Eagle Forum Legislative Alerts

Tuesday, November 25, 2014

A Closer Look at VAWA

In 1994, Bill Clinton signed a very long law called the Violence Against Women Act, known as VAWA. The law has been reauthorized many times by large majorities, which makes you wonder whether this is another of those bills that Congress doesn’t bother to read before passing. If you look at VAWA beyond the title, you find a law full of dubious assertions and payoffs to feminist organizations.

VAWA focuses on crime based on the victim rather than the act committed. Men and children get no benefit from VAWA. In fact, VAWA treats men like enemies. It encourages women to leave their husbands and file criminal complaints against them. Protections usually granted to criminal suspects are denied to men accused under VAWA. While women are given free legal counsel to pursue their allegations, men must provide their own. The definition of domestic abuse was expanded to cover such everyday occurrences as facial expressions and insults. VAWA falsely assumes that domestic violence is a one-way street. It supposedly protects women from men, but VAWA doesn’t protect women from other women, or men from women. Several studies emphasize that women are just as likely to be abusive toward their partners as men. The feminists, however, only punish domestic violence that positions women as victims of the patriarchy.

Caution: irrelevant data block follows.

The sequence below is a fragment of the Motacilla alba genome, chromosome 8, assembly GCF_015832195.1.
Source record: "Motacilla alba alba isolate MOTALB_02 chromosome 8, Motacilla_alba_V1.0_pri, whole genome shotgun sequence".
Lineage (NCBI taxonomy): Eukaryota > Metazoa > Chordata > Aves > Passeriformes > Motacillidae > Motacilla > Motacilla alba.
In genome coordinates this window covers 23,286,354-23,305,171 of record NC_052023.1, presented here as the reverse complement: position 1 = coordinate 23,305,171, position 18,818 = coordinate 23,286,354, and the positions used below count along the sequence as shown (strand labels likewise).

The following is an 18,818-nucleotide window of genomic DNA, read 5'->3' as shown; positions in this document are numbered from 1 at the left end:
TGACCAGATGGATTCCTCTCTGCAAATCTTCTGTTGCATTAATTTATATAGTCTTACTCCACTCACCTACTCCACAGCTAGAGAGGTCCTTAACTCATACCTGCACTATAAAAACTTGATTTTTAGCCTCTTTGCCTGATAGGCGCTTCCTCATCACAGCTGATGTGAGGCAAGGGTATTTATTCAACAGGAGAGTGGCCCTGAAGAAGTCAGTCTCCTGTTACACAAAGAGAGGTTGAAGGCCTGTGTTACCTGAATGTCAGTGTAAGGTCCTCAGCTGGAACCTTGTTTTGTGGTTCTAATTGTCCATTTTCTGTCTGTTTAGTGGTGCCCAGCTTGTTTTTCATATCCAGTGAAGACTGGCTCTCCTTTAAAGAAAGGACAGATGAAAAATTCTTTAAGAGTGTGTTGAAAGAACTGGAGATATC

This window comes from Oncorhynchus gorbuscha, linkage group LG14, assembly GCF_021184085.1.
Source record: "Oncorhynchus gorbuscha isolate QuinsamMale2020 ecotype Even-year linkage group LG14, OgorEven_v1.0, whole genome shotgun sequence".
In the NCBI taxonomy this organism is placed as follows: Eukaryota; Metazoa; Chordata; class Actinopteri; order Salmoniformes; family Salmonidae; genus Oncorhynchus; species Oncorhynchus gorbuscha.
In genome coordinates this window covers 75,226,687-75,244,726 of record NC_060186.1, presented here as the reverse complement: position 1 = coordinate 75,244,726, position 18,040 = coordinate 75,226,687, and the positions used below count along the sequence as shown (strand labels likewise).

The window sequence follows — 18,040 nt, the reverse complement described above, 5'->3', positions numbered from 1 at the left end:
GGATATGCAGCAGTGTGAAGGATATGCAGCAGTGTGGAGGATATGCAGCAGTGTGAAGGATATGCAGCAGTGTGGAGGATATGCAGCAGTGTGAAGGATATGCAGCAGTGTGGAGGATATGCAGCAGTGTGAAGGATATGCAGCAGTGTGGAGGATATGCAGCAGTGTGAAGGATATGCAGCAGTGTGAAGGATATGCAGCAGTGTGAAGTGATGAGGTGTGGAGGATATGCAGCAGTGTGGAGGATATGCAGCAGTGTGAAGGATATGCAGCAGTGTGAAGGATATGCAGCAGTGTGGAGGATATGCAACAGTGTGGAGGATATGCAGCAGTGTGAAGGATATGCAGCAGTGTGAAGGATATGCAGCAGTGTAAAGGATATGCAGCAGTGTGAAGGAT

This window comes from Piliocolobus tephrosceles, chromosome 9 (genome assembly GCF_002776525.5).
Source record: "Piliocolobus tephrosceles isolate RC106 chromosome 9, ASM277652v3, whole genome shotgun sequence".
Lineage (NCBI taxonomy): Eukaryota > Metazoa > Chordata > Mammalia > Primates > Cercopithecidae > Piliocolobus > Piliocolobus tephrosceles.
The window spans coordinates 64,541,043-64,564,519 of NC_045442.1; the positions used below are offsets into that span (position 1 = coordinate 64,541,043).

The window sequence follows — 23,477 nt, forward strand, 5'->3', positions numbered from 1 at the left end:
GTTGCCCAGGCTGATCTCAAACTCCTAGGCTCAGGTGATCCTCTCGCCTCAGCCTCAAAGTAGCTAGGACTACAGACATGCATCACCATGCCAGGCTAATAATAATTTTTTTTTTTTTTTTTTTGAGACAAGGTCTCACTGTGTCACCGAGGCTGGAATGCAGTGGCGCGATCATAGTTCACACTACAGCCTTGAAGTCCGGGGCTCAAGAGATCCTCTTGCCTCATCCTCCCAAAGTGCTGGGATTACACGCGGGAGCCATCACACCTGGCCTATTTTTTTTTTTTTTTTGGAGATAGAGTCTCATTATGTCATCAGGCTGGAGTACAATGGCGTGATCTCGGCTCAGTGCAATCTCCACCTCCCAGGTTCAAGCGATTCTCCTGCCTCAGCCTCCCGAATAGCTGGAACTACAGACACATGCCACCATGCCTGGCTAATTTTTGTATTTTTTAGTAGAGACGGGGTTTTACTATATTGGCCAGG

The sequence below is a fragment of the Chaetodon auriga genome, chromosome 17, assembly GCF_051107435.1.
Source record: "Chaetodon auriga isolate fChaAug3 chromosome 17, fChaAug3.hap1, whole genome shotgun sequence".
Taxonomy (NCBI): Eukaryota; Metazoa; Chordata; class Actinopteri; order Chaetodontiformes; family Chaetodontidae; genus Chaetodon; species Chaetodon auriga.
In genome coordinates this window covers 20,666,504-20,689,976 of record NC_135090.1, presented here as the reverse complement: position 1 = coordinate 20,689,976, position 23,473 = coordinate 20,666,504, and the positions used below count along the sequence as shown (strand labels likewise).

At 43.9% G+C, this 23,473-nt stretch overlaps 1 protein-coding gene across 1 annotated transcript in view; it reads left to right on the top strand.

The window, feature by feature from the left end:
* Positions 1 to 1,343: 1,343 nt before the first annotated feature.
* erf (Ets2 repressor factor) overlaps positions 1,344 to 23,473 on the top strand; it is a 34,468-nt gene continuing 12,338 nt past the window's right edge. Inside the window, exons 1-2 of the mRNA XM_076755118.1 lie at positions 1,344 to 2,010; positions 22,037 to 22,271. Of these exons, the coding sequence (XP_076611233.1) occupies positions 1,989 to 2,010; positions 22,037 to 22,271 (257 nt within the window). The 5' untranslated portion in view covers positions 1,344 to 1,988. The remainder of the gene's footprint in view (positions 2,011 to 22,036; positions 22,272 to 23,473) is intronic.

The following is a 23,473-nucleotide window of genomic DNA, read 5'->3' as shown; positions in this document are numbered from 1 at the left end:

The Violence Against Women Act is a big source of money to finance the feminists. VAWA uses taxpayer’s money to promote the feminist agenda, to lobby for pro-feminist causes and legislation, and to pursue legal action against husbands. The Violence Against Women Act does very little to actually protect women from violence, but like much else in the feminist agenda, it plays a part in the decline of the American family as I describe in my new book called Who Killed the American Family?

Listen to the radio commentary here:

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